An Air Force Academy ethics instructor turned himself over to authorities on Wednesday and was charged with internet luring of a child.
According to an announcement on Twitter, Air Force Capt. Paul Sikkema was arrested by investigators with the Internet Crimes Against Children division of the Arapahoe Sheriff's Department.
A spokesperson for the academy, Lt. Col. Tracy Bunco, said in a statement to Task & Purpose that the Academy is "aware of the arrest," and that they are "tracking his civilian court case as it goes through the legal process, and will fully cooperate as needed with the Arapahoe Sheriff's Department."
An officer with the department chatted with Sikkema online, identifying himself as a 14-year-old girl named "Jenny," according to the arrest affidavit provided to Task & Purpose. Per the affidavit, Sikkema and Jenny text messaged for one week. Throughout the conversation, Sikkema asked Jenny if she was a virgin, and if she was "into older guys." He also said he could "get in a lot of trouble by talking to you," described sexual acts he wanted to engage in with her, and asked for her address, saying "I really wanna come up and see you."
According to the affidavit, Sikkema "coordinated with his attorney" and turned himself in after he was contacted by investigators with the Arapahoe County Sheriff's Office on Tuesday.
Sikkema joined the Academy's philosophy department in 2017 and is currently teaching the Ethics course for the department, according to his faculty profile. He received his commission from the Academy in 2012, and was later assigned as an instructor for Undergraduate Air Battle Manager Training to the 337th ACS at Tyndall Air Force Base.
The Arapahoe Sheriff's Department says on its website that Sikkema has a court date scheduled for Thursday. The Department did not immediately respond to a request for comment from Task & Purpose.
Update: This story was updated to include new information from the arrest affidavit.
Former Marine Commandant Gen. Charles Krulak has issued a statement urging President Donald Trump and members of Congress to oppose pardons for those accused or convicted of war crimes since, he argued, it would "relinquish the United States' moral high ground."
"If President Trump follows through on reports that he will mark Memorial Day by pardoning individuals accused or convicted of war crimes, he will betray these ideals and undermine decades of precedent in American military justice that has contributed to making our country's fighting forces the envy of the world," said Krulak, who served in the Marine Corps for more than three decades before retiring in 1999 as the 31st Commandant.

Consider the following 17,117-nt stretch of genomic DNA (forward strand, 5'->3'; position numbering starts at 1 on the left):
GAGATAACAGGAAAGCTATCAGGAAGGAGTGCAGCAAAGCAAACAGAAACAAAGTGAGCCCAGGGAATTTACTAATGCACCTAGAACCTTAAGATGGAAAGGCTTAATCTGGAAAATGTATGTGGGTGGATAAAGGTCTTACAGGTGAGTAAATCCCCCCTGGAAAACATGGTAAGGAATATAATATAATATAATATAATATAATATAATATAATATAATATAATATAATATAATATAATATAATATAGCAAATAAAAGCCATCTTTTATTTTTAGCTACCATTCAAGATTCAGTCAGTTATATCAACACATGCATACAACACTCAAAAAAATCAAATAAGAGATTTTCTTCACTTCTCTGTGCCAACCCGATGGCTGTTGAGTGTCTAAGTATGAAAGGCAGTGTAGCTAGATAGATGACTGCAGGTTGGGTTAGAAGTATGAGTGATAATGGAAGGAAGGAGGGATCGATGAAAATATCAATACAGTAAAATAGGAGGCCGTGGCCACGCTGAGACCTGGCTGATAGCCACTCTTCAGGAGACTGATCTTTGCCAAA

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President Donald Trump will nominate Barbara Barrett to serve as the next Air Force secretary, the president announced on Tuesday.
"I am pleased to announce my nomination of Barbara Barrett of Arizona, and former Chairman of the Aerospace Corporation, to be the next Secretary of the Air Force," Trump tweeted. "She will be an outstanding Secretary! #FlyFightWin"
The Trump administration is trying to assure Congress that it does not want to start a war with Iran, but some lawmakers who fought in Iraq are not so sure.
Acting Defense Secretary Patrick Shanahan and Chairman of the Joint Chiefs of Staff Marine Gen. Joseph Dunford both briefed Congress on Tuesday about Iran. Shanahan told reporters earlier on Tuesday that the U.S. military buildup in the region has stopped Iran and its proxies from attacking U.S. forces, but the crisis is not yet over.
"We've put on hold the potential for attacks on Americans," Shanahan said. "That doesn't mean that the threats that we've previously identified have gone away. Our prudent response, I think, has given the Iranians time to recalculate. I think our response was a measure of our will and our resolve that we will protect our people and our interests in the region."
U.S. Navy/Mass Communication Specialist 1st Class Brian M. Wilbur/Handout via REUTERS
WASHINGTON (Reuters) - President Donald Trump warned on Monday Iran would be met with "great force" if it attacked U.S. interests in the Middle East, and government sources said Washington strongly suspects Shi'ite militias with ties to Tehran were behind a rocket attack in Baghdad's Green Zone.
"I think Iran would be making a very big mistake if they did anything," Trump told reporters as he left the White House on Monday evening for an event in Pennsylvania. "If they do something, it will be met with great force but we have no indication that they will."